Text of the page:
LOCKS: Buy high-quality deadbolt locks -- and use them! Be sure all door and window locks can be opened quickly in case of a fire.
STRANGERS: Install a peephole if possible. Don't open the door for strangers, unexpected repair people, deliveries, etc. Always ask for a company I.D. Call to verify the ID if you're suspicious.
NEIGHBORHOOD FRIENDS: Watch other houses or apartments, and let your neighbors know of anything suspicious. Offer your phone to neighbors for emergency use, and use theirs when necessary. Keep in touch with your neighbors.

IF YOU THINK AN INTRUDER IS INSIDE YOUR HOME OR BUSINESS: Don't go in! Call the police from a nearby phone.  
Protect yourself on the street ...  
Dress appropriately. Avoid flashy clothes, jewelry or furs. Dress so you can walk or run easily to avoid an attack.
Walk with someone. Stay alert to those around you. If you must walk alone, walk confidently. Go into a public place if you need to ask directions.
Walk near people. Avoid isolated areas, parks and parking lots. Shortcuts may save you time -- but they may expose you to danger, too.
Protect your valuables. Carry only what you need. Carry necessary valuables close to your body. Carry a wallet in a front pocket or inside pocket, instead of a purse. If you carry a purse, hold it close to your body.

If you're being followed ...
Act suspicious: Turn and look at the person. It shows you aren't afraid and won't be taken by surprise.
Change directions. If someone is following you on foot, cross the street and vary your pace. If the person is in a car, turn and walk in the opposite direction.
Go into a store or other public place. If the person follows you, ask to use the phone to call the police.  
Protect yourself while traveling ...  
Doors and Windows: Keep doors locked and windows rolled up in traffic, especially at stoplights. Always lock your vehicle.
Parking: Park in areas that will be well-lit when you return. Check the back seat and around the car to see if anyone is hiding.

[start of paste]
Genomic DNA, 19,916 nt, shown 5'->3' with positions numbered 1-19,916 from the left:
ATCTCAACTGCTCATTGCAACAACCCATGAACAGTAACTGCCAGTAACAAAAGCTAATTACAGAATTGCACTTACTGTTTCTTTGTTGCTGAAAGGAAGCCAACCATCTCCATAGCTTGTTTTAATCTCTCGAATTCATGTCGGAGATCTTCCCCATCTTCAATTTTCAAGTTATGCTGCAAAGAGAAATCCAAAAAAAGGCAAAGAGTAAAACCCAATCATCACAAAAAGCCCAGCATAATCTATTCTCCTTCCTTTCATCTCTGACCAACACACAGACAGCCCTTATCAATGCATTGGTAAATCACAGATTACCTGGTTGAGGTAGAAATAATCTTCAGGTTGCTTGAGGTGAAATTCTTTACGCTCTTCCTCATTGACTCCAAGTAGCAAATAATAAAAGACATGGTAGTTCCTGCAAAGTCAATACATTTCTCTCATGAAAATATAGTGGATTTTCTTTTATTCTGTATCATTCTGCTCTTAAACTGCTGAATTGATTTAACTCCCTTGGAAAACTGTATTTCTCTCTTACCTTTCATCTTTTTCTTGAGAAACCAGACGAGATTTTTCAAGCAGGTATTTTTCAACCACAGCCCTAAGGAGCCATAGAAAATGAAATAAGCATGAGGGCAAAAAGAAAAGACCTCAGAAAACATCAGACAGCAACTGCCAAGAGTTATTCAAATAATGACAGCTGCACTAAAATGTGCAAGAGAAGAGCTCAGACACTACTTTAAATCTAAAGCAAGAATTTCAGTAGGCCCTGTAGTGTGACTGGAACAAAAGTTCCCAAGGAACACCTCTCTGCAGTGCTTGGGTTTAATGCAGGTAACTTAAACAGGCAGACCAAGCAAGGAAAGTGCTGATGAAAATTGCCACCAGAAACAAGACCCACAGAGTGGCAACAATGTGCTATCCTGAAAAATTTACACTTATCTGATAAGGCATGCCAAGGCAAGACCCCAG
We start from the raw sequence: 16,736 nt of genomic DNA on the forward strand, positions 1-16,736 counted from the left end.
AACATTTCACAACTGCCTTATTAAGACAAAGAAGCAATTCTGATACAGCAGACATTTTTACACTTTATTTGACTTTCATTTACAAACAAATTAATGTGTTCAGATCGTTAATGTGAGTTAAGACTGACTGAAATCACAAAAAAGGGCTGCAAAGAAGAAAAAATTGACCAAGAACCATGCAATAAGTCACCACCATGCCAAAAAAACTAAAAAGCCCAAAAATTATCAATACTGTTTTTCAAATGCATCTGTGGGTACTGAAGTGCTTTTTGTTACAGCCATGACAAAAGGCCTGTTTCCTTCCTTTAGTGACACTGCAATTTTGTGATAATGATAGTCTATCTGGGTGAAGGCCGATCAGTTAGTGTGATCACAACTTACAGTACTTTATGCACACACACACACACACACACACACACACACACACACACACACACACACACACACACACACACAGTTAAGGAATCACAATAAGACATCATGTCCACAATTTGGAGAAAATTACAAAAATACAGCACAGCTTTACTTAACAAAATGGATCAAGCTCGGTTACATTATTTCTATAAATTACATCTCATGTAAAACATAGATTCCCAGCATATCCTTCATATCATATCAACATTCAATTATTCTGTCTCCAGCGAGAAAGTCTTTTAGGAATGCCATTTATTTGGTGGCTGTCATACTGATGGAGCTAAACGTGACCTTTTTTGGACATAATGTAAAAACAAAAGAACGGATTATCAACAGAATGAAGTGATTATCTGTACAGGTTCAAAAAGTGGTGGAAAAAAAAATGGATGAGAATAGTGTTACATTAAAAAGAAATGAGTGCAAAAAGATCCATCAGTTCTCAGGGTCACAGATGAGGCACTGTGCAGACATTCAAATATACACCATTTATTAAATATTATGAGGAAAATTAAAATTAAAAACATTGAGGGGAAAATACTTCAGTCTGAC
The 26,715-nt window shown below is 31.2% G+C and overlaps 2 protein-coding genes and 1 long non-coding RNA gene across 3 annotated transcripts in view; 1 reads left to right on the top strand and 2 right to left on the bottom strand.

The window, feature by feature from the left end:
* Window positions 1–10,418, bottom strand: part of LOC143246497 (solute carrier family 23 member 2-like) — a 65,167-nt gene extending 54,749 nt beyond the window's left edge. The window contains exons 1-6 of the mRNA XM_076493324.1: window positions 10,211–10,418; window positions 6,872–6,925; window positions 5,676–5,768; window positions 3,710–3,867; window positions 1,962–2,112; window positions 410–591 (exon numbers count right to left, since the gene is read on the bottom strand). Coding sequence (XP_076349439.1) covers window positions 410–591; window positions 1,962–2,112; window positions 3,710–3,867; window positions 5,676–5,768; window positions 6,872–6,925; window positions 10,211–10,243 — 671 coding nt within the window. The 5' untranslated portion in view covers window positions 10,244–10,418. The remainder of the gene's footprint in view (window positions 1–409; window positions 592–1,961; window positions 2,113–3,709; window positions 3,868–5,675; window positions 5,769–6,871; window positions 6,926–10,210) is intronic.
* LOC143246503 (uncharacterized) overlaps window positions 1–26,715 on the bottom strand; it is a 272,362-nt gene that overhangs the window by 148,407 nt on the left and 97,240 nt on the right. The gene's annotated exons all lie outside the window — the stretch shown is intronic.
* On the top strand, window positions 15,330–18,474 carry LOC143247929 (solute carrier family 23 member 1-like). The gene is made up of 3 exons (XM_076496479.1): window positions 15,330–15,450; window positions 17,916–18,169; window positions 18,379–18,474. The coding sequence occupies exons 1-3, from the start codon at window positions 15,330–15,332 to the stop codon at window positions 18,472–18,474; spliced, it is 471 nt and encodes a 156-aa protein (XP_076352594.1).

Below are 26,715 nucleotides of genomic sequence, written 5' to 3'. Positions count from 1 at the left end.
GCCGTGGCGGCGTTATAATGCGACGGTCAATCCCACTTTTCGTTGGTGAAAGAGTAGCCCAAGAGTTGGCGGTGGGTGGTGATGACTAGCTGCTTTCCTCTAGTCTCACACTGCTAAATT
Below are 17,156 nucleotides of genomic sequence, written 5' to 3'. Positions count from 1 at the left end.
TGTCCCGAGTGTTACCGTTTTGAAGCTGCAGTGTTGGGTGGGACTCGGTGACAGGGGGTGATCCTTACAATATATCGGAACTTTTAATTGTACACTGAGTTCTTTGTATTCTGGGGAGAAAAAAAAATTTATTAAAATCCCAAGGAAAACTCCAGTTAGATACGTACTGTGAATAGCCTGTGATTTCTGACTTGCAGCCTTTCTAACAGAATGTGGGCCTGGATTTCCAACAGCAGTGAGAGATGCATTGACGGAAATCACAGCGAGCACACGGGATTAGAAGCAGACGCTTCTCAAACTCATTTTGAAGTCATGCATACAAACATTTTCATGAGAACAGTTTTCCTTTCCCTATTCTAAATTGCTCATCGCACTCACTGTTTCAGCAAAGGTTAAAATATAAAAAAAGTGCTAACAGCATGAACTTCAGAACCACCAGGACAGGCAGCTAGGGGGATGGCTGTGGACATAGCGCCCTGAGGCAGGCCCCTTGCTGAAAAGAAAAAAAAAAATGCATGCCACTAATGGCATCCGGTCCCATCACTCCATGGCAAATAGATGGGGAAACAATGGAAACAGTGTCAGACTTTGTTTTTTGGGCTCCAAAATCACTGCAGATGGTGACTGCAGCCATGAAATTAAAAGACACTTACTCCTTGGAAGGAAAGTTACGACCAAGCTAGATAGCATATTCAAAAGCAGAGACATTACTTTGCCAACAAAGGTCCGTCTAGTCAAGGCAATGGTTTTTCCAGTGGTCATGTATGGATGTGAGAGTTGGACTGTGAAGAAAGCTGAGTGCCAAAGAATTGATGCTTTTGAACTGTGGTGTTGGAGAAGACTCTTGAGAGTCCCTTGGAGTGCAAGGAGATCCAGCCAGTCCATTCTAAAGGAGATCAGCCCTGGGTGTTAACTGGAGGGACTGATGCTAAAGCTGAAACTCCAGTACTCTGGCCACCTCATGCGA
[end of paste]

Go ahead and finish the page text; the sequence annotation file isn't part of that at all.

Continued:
Valuables: Keep them out of sight in the trunk, never on a seat or in the glovebox. Mount tape decks, CB radios, cellular phones, etc., out of sight, if possible.
Car Trouble: Raise the hood, put on emergency flashers and tie a white cloth to your antenna or outside mirror. Stay inside the car with windows up. Ask anyone who stops to call the police or the nearest service station.

Subways and Trains: Wait in well-lighted areas near other people. Stay alert. If someone bothers you, make noise so other passengers know.
Buses: Wait near other riders. Sit in an aisle seat, near the driver, if possible.
Taxis: Have the driver wait until you're safely inside.

Leave valuables in a safe at the desk, not in your room or luggage.
Always keep your room key with you.
Double-lock the door when you're inside.
Tell the clerk not to give out your room number.
Special tips for parents ...  
Teach your children safety rules, including these:

Don't play alone or in isolated areas.
Know your name, address and phone number.
Don't go with anyone you don't know well.
Learn to say NO!, especially to uncomfortable touches.
Don't open the door to anyone you don't know well.
Don't tell people you're home alone.
Learn how to call for help in an emergency - Call 9-1-1  
Special tips for Senior Citizens ...  
Have regular pension or other checks sent directly to the bank.
Don't close off or lock fire escapes. Ask the Police or Fire department about types of locks to use.
Beware of anyone who wants to share money with you, offer products or services at very low prices, or who ask you to withdraw money from your bank.
Invest in a touch-tone phone with large, easy-to-read numbers. Put a 9-1-1 reminder near or on the phone.
Keep your medical history taped to the refrigerator in an envelope clearly marked with your doctor's office phone number and hospital of choice.